Steve Sanders, a Chicago appellate attorney, pointed out a new study by the UCLA Law Williams Institute finding that same sex couples subject to the estate tax (people with more than $3.5 million at death) pay on average $3.3 million more in taxes than straight couples.

The study [PDF] says that the tax disadvantage stems from IRS non-recognition of gay marriages due to the Defense of Marriage Act. Other findings include [PDF]:

The estate tax penalty will cost same-sex couples $237 million in 2009 and nearly $620 million in 2011, if the exclusion limit falls back to $1 million.

If current estate tax law is not changed, by 2011 the estate tax disadvantage will have cost same-sex couples more than $3.5 billion over the last decade.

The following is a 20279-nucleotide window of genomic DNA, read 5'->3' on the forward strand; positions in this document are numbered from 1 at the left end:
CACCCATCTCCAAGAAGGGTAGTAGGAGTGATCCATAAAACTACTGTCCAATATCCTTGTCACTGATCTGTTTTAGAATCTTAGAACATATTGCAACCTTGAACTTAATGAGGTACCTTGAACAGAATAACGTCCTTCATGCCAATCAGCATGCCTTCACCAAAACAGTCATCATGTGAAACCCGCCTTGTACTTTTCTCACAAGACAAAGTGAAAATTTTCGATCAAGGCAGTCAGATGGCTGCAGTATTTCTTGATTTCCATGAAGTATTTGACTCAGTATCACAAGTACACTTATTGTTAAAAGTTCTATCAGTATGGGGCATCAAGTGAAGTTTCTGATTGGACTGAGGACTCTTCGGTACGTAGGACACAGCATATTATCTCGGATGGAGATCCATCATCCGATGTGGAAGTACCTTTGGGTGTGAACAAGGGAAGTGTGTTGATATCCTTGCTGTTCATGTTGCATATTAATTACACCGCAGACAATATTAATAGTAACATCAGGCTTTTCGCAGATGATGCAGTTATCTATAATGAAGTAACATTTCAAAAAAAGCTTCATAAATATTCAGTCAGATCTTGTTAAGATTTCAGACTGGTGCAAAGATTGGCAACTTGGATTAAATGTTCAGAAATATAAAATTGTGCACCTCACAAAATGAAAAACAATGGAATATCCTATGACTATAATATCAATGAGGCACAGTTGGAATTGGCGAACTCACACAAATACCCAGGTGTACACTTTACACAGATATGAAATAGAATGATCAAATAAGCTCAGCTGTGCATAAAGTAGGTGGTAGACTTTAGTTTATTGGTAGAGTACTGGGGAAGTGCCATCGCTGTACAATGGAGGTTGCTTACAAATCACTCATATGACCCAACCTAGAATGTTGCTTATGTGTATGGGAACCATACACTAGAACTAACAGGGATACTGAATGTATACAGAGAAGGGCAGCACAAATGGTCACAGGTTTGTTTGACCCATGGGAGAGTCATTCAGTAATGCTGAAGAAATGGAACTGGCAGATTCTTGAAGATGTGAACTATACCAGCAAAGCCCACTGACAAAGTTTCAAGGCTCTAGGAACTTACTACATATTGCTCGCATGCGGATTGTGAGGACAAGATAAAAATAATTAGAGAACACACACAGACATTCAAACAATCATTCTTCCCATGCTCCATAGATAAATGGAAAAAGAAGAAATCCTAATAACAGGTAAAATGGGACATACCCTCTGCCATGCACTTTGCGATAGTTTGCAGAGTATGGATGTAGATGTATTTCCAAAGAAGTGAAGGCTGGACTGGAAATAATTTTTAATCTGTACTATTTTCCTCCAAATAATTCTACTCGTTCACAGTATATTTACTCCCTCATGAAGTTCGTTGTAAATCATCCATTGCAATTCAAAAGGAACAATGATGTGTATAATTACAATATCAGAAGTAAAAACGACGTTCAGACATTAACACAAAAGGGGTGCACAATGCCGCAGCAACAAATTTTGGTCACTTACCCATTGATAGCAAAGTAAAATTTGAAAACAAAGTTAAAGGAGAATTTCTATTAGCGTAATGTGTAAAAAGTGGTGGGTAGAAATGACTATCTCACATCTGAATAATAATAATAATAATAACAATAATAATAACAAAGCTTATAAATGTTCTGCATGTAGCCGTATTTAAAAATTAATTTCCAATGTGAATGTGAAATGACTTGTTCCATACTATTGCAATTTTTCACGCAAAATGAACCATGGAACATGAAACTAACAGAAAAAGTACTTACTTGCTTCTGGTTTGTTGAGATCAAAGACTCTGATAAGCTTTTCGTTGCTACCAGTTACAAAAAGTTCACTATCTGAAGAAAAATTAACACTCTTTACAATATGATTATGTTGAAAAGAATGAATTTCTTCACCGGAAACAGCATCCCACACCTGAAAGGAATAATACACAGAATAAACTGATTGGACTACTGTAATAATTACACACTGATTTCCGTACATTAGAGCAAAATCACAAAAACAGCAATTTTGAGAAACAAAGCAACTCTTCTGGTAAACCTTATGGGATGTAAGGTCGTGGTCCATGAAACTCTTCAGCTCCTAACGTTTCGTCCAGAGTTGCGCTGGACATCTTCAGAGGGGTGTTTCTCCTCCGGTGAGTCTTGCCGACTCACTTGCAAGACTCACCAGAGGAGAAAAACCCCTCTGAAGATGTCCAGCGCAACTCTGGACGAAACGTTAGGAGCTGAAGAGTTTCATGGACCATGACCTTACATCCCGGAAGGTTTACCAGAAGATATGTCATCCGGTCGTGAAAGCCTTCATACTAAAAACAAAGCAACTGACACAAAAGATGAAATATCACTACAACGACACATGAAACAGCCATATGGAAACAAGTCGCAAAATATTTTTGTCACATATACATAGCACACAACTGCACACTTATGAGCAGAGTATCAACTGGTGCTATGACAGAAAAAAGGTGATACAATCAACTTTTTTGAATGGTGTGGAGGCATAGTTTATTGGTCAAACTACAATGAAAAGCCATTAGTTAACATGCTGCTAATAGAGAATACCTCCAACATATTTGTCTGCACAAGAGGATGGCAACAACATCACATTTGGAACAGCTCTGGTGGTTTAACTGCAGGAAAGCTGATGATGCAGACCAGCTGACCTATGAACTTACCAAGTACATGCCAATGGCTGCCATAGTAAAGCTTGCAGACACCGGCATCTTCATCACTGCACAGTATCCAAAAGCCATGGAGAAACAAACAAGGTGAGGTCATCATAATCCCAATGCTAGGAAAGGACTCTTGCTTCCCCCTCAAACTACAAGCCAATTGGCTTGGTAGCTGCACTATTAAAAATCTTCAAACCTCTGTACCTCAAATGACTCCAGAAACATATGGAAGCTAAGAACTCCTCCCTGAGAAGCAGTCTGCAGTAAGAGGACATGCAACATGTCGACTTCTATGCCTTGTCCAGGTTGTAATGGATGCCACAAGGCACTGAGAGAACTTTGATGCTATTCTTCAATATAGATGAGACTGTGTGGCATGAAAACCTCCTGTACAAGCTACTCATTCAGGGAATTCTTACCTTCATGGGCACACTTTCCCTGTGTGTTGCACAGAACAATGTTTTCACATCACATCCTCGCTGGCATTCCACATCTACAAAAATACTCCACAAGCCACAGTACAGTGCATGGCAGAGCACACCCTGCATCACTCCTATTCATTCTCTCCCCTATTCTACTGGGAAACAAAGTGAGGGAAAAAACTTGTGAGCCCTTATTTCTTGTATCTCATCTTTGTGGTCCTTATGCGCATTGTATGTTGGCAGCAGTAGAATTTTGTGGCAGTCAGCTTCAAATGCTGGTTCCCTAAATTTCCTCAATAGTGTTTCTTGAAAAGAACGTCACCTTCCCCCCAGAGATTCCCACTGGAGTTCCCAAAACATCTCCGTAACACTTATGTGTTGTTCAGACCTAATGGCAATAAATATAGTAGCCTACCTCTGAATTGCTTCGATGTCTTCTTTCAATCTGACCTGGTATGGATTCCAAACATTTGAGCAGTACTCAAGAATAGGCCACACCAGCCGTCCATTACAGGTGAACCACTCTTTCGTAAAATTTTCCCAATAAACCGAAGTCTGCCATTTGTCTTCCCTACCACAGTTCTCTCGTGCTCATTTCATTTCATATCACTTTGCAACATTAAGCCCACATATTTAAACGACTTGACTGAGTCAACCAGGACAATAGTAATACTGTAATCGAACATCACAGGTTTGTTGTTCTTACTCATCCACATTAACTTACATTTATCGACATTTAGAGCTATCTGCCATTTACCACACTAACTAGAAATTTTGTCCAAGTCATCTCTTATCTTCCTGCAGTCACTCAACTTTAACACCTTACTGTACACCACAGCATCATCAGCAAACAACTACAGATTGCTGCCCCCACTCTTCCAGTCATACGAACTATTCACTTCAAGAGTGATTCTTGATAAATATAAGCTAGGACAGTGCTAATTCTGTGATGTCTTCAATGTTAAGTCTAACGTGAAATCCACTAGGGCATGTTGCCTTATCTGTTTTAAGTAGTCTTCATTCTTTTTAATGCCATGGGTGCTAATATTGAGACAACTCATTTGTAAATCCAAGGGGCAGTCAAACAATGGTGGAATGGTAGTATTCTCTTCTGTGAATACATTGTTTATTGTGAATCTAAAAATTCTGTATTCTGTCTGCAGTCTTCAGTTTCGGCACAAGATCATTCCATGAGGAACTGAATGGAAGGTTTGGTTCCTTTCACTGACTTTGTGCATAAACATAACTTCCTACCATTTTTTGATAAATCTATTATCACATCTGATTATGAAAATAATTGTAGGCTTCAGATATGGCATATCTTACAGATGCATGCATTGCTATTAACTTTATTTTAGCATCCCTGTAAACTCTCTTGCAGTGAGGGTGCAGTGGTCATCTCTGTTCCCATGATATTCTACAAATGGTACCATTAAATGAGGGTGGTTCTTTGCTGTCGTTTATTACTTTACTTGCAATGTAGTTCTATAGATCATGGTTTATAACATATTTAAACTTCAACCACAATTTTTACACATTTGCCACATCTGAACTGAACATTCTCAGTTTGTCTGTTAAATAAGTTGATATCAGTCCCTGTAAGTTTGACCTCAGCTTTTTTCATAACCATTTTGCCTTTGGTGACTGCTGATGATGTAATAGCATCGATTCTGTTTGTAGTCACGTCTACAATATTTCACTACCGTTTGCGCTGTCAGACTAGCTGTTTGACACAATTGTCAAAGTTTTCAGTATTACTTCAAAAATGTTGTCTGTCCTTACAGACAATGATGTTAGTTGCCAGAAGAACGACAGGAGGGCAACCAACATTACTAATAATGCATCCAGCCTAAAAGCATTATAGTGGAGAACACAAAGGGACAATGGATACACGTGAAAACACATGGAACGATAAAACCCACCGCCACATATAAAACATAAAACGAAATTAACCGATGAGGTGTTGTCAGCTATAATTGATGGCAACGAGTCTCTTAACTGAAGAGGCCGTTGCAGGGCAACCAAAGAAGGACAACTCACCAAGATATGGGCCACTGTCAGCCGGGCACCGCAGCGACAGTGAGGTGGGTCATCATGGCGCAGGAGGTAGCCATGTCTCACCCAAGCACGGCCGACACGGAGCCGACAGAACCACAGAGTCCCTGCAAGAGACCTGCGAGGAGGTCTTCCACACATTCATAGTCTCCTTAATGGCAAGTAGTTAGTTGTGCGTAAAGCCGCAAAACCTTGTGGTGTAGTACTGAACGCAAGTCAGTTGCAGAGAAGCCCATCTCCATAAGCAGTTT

The loss to federal tax revenue of equalizing the treatment of same-sex couples would be less than one twentieth of one-percent (.05%) of total federal government revenue.

Still, with around $2.5 trillion in revenue, .05% is about $1.25 billion. Congress would need to come up with a way to pay for the lost revenue if they let the IRS recognize same-sex relationships.

[Cross-posted at the Gay Couples Law Blog, which discusses same sex family law, estate planning, and taxes.]

Gideon Alper

Gideon Alper

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